Windows Server 8: Part 3—BranchCache

Slalom consultant and accomplished Microsoft systems developer Derek Martin sheds light on Windows Server 8 (WS8) through his insightful blog series focusing on his research within the technical preview documentation, personal experimentation with the product, and thoughts of how they can apply to the real world as soon as it is released to manufacturing (RTM).

Slalom Consultant Derek Martin

Slalom Consultant Derek Martin is an accomplished Microsoft systems developer and integrator, experienced in developing and deploying SharePoint and CRM solutions, integrating line of business applications, and leveraging existing infrastructure investments.

Perhpas my favorite Windows Server 8 feature, BranchCache™, has received tremendous updates in this release. BranchCache is a technology originally released in the 08 versions of Windows Server that allows companies with large remote office deployments to ease wide area network (WAN) traffic for file server purposes by securely caching files at remote offices on either servers or even workstations (using something akin to P2P technology). Once a client from a remote office grabs a file off a server via the WAN, it gets cached there (again on either servers or client workstations) for other users to get.  This operation is transparent to the end user–the only thing they notice is files open faster! To me–this is dark magic.

Branch cache originally shipped with two modes: Hosted Cache and Distributed Cache. If that isn’t pretty self explanatory, here is a snippit lifted from the TechNet article:

  • Hosted Cache Mode–files are cached on servers (called hosted cache servers – duh) at the remote office.
  • Distributed Cache Mode (the ‘dark magic’ mode)–files are cached on individual workstations and distributed among those workstations as needed.  These stay local to the subnet. Very useful if you have a limited WAN connection and/or no servers to support hosted cache mode at the remote office.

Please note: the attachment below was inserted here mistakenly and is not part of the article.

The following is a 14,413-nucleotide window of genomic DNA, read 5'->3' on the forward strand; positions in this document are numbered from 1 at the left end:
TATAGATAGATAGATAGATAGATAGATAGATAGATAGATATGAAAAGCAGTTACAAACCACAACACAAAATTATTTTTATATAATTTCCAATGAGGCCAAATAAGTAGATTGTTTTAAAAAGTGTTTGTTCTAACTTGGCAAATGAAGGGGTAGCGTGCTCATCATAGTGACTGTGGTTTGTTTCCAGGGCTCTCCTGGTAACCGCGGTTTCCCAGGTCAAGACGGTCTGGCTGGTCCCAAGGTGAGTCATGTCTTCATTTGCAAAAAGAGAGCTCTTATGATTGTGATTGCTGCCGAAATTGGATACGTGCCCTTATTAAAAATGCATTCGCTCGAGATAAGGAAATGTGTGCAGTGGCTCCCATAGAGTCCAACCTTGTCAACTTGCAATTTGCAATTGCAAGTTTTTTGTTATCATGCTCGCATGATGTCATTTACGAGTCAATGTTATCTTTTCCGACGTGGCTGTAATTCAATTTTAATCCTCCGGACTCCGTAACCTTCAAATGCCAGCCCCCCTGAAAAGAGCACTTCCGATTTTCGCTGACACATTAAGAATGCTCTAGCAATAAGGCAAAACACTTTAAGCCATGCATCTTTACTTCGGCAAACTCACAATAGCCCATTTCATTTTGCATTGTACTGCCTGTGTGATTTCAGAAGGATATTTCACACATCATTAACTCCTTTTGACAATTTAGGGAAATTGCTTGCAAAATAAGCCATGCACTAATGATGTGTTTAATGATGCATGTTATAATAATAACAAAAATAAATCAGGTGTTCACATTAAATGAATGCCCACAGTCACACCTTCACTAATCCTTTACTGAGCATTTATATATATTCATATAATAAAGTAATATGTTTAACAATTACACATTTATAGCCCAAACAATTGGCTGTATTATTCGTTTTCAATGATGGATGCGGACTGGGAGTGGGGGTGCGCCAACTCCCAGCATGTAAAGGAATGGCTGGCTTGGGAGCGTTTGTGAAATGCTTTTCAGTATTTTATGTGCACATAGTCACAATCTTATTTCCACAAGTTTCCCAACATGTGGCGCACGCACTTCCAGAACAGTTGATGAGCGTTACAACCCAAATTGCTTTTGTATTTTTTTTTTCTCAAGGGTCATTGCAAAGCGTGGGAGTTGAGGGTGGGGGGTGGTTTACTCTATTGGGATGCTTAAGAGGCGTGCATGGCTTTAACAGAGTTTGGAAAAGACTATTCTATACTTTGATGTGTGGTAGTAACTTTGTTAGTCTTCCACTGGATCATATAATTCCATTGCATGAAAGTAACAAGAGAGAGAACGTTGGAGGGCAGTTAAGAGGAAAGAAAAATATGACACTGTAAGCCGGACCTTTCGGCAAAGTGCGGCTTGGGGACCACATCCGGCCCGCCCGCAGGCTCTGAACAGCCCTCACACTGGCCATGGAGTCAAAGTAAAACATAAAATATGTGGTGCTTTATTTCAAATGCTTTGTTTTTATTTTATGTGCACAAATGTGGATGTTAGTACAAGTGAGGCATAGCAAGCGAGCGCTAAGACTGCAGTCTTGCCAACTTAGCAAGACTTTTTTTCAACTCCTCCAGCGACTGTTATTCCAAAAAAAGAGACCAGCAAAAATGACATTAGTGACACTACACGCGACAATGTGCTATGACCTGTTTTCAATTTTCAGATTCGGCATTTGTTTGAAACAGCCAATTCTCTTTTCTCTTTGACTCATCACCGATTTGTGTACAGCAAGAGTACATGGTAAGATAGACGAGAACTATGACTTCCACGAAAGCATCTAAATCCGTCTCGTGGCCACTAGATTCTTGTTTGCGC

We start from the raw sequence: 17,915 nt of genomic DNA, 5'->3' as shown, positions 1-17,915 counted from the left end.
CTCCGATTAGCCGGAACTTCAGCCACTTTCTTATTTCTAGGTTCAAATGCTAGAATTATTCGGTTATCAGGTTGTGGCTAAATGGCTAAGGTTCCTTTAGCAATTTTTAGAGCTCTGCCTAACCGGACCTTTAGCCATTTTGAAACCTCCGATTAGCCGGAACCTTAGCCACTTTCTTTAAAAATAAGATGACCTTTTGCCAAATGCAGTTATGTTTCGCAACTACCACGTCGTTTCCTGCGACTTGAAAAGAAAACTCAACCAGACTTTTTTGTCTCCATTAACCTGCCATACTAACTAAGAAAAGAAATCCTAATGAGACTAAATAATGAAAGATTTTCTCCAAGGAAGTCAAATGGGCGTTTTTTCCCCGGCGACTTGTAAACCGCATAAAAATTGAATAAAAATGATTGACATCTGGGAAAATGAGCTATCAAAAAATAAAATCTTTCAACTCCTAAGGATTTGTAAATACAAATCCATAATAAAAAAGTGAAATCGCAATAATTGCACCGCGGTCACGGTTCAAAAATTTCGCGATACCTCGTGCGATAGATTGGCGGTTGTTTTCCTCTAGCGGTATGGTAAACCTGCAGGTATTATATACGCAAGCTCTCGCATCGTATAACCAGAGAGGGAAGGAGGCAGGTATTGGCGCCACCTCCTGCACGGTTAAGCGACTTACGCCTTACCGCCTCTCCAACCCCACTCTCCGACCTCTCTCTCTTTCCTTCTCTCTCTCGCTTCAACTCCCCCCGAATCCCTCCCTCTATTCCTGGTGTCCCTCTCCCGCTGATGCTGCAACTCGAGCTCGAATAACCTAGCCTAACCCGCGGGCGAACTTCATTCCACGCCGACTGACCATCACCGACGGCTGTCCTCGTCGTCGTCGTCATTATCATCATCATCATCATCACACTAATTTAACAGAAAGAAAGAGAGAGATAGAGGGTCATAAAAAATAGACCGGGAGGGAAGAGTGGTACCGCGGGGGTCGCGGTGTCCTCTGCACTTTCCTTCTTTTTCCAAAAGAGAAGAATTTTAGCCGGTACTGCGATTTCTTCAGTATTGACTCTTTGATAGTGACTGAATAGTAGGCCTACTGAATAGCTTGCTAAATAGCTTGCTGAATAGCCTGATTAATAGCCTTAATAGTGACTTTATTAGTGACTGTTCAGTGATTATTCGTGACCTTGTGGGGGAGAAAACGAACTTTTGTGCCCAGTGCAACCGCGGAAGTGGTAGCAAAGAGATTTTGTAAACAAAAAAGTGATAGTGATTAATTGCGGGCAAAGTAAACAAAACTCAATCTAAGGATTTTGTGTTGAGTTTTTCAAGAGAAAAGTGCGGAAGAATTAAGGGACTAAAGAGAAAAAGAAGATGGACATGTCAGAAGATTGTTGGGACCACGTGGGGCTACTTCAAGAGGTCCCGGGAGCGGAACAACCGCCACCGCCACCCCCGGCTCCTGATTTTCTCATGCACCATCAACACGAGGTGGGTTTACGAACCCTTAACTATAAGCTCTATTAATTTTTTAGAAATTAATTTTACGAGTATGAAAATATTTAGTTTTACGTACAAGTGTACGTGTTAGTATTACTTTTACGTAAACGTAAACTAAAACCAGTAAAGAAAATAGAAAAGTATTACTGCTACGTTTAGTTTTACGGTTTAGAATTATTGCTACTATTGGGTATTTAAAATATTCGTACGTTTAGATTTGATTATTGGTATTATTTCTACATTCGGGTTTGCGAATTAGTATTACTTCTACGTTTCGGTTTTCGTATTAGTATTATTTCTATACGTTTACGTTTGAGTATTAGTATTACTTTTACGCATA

In WS8, we get some very cool features that enable some interesting scenarios for hosted cache mode deployments:

  1. File Server role
  2. Web Server role
  3. Application Server role

Which one you choose depends on what you have available in your remote offices. File Server mode, as you might expect, requires SMB. Web Server mode requires IIS (and preferrably HTTPS). Application Server mode requires BITS. Security is handled for you and it is very cool–this version no longer requires decently complex certificate and BitLocker stuff to keep things secure. In WS8, we also see Branch Cache using ESE (circa Exchange DB engine) to help scalability and demand. As with all WS8 features, Branch Cache is completely managable via Server Manager (and in groups), PowerShell, WMI, or even locally if you are so inclined.

Setting BranchCache up couldn’t be easier. Configure some Group Policy objects (that have even been streamlined since the previous version which is nice) for the clients and turn it loose. Once you have the BranchCache server(s)–should you choose to use Hosted Cache mode–up and running, the clients detect them, self configure and the end user is none-the-wiser.

In all, a lot more could be said about BranchCache, but the bottom line is this is one of those dark magic things that just works so well, you wonder where it has been all your life. It will save tremendous amounts of bandwidth on your WAN, the hosted cache servers can be pre-seeded and then shipped out, and your end users don’t do anything different. Perfect!

P.S. I forgot to mention it also works with the new de-duplication and storage spaces features that I’ll be talking about in future articles. Huzzah!

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